The language in the garden passage clearly evokes phrases from the Song of Songs, most recognizably in the choice of flowers—roses and lilies.  Jaeckle states that,

The reader familiar with the Song of Songs discovers that the purity and intensity of the Nymph’s love of the fawn is comparable to that between Christ and his Church, or between Mary and Christ, or whichever other allegorical sense of Canticles one prefers.  But allegory as such does not enter “The Nymph” as a result.  Her unwitting use of biblical language instead suggests the quality of the Nymph’s relationship to the fawn. (144)

He underestimates the nymph once again—her very deliberate use of biblical language uncovers a beautifully presented allegorical interpretation of Canticles, one that Jaeckle himself suggests: that of Mary and Christ.1  The nymph speaks of her fawn as any adoring mother might speak of her beloved child:

With sweetest milk, and sugar, first
I it at mine own fingers nursed.
And as it grew, so every day
It waxed more white and sweet than they.
It had so sweet a breath! And oft
I blushed to see its foot more soft
And white (shall I say than my hand?)
Nay, any lady’s of the land. (55-62)

The word “sweet” is repeated often, along with “milk,” “nursed,” “white,” and “soft”—all words which could easily describe or relate to a baby.  The word “they” in line 58 remains ambiguous; it could refer to the milk and sugar, the nymph’s fingers, or perhaps even the nymph’s past paramours (Sylvio in particular), whom she has pointedly replaced with the fawn-child.  Additionally, the slight hyperbole of “Nay, any lady’s of the land” evokes the common occurrence of a mother delighting in (and thus exaggerating) the accomplishments and charming qualities of her child.  The parallel between nymph/fawn and Mary/Christ is further emphasized in two later lines, which strongly evoke death and the shroud: “And its pure virgin limbs to fold / In whitest sheets of lilies cold” (89-90).

Jaeckle struggles with the nymph’s ability to make classical references (to the Heliades, Diana, Elysium, and, indirectly, to Niobe), concluding that they “fit within her traditional linguistic repertoire.”  He dismisses her vision of herself as a weeping statue as no more than “what a nymph could borrow from Ovid’s Metamorphoses” (145).  His logic is extremely flawed here, as he has suddenly transitioned from a nymph who speaks in a monosyllabic, pastoral language to a nymph who has read Ovid.  Her status as a mythological creature does not guarantee an innate familiarity with all mythological stories and characters.  Consider the following passage:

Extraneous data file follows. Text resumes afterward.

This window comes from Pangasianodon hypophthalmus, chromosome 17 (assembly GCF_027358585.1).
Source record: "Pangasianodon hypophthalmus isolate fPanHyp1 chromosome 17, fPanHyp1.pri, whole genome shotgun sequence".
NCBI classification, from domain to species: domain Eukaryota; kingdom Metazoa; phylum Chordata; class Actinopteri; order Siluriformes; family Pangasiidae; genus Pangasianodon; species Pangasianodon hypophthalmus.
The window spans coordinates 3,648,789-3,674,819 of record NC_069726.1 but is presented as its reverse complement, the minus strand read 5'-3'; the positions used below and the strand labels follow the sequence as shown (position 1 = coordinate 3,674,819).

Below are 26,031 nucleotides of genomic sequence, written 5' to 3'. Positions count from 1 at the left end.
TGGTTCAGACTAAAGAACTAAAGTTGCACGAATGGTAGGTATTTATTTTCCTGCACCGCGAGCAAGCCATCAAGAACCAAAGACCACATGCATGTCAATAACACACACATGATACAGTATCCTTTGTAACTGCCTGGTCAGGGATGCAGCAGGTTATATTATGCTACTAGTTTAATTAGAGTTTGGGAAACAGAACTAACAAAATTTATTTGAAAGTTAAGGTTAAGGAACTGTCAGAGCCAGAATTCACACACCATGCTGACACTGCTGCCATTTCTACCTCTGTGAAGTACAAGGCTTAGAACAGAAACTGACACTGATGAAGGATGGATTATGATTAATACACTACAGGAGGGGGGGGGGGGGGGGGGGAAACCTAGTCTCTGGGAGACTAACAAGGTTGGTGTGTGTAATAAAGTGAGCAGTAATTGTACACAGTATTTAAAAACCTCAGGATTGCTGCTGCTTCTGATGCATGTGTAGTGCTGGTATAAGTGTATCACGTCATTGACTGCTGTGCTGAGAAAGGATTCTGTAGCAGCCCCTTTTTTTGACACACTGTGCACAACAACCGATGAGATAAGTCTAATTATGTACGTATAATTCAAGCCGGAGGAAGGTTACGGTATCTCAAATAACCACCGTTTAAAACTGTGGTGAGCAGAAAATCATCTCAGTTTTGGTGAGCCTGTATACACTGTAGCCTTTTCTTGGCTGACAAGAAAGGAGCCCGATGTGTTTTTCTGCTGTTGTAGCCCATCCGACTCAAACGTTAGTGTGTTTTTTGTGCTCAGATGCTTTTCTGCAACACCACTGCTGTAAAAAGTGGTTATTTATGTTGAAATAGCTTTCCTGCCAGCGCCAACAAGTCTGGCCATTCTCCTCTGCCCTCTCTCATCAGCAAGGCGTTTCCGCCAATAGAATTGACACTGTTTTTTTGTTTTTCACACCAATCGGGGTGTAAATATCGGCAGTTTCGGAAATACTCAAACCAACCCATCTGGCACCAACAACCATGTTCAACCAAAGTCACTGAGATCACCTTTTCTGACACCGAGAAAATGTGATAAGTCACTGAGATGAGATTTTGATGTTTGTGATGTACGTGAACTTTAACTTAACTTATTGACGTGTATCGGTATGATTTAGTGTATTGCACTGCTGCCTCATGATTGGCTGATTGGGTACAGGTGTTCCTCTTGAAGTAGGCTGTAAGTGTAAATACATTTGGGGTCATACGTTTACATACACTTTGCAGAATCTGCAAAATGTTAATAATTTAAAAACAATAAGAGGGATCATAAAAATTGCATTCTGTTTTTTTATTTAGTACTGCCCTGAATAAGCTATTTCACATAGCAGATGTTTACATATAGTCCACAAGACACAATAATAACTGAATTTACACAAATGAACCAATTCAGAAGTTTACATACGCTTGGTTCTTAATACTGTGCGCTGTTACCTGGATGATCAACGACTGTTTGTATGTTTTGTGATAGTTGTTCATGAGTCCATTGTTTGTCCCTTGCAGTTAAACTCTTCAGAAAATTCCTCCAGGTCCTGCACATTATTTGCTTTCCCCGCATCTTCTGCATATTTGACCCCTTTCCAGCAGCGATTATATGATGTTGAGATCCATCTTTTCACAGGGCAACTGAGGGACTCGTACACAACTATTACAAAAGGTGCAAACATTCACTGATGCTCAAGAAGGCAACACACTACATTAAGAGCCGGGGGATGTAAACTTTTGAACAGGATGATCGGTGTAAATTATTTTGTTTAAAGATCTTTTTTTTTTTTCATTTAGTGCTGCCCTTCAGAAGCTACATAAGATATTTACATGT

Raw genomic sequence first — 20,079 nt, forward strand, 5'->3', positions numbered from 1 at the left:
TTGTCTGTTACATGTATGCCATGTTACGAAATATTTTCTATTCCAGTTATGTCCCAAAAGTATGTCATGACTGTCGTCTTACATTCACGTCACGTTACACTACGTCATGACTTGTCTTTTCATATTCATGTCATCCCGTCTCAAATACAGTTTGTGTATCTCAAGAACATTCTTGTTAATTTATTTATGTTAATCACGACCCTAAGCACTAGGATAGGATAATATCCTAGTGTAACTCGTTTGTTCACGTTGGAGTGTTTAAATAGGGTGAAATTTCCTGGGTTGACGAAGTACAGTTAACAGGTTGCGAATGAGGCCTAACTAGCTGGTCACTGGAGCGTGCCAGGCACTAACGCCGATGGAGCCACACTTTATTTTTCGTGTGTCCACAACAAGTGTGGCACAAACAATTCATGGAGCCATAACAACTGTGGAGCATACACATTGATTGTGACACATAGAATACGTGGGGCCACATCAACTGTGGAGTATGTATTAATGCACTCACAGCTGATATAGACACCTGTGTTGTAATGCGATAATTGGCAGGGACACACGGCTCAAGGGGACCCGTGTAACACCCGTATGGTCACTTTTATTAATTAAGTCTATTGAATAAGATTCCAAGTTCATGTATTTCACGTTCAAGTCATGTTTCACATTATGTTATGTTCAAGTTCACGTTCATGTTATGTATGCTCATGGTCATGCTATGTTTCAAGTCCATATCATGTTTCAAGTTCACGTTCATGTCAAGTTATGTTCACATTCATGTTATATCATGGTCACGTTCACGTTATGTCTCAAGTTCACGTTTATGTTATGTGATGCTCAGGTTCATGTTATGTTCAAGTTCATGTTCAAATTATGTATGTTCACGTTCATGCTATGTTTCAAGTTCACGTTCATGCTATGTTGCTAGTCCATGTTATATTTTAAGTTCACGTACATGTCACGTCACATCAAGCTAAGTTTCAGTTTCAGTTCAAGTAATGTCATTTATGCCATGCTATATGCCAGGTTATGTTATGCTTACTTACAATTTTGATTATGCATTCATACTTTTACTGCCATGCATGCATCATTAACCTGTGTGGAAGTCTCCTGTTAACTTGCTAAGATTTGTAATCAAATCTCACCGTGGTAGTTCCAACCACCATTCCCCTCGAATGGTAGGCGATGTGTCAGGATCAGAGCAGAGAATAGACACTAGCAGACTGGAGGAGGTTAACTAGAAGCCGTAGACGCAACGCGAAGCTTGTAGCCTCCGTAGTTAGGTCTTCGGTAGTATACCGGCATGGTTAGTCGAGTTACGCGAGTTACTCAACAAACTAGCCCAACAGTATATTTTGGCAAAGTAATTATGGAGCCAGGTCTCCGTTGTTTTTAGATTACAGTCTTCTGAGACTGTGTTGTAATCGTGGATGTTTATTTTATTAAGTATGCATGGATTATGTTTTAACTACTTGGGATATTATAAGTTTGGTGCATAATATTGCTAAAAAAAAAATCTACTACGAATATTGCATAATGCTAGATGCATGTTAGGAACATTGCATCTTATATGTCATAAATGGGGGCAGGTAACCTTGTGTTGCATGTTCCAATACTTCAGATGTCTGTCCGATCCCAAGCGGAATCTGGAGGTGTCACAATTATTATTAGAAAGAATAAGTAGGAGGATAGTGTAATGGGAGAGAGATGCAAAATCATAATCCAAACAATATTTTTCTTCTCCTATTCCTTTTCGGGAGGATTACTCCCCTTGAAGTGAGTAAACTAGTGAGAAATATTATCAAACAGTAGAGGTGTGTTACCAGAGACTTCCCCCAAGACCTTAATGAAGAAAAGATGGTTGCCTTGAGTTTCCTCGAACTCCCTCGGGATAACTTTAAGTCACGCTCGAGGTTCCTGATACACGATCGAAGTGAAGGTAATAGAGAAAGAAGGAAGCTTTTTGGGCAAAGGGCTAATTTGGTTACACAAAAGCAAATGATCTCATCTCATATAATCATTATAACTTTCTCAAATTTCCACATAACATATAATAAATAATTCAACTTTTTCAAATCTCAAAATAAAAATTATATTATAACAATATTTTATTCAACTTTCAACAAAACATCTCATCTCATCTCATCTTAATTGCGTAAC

The tears do come
Sad, slowly dropping like a gum.
So weeps the wounded balsam: so
The holy frankincense doth flow.
The brotherless Heliades
Melt in such amber tears as these. (95-100)2

Knowledge of trees and resins could be expected of an uneducated pastoral nymph, but not such precise and relevant classical allusions as that to the three daughters of Helios, who were so disconsolate upon the death of their brother that they transformed into amber-dropping trees.3 Additionally, frankincense is more than an aromatic gum resin often burned for incense (OED)—it was, of course, one of the three gifts given to the infant Christ, along with gold and myrrh.  This type of language base requires exposure to literature and a keen intellect with which to apply the knowledge gained; the nymph clearly has both.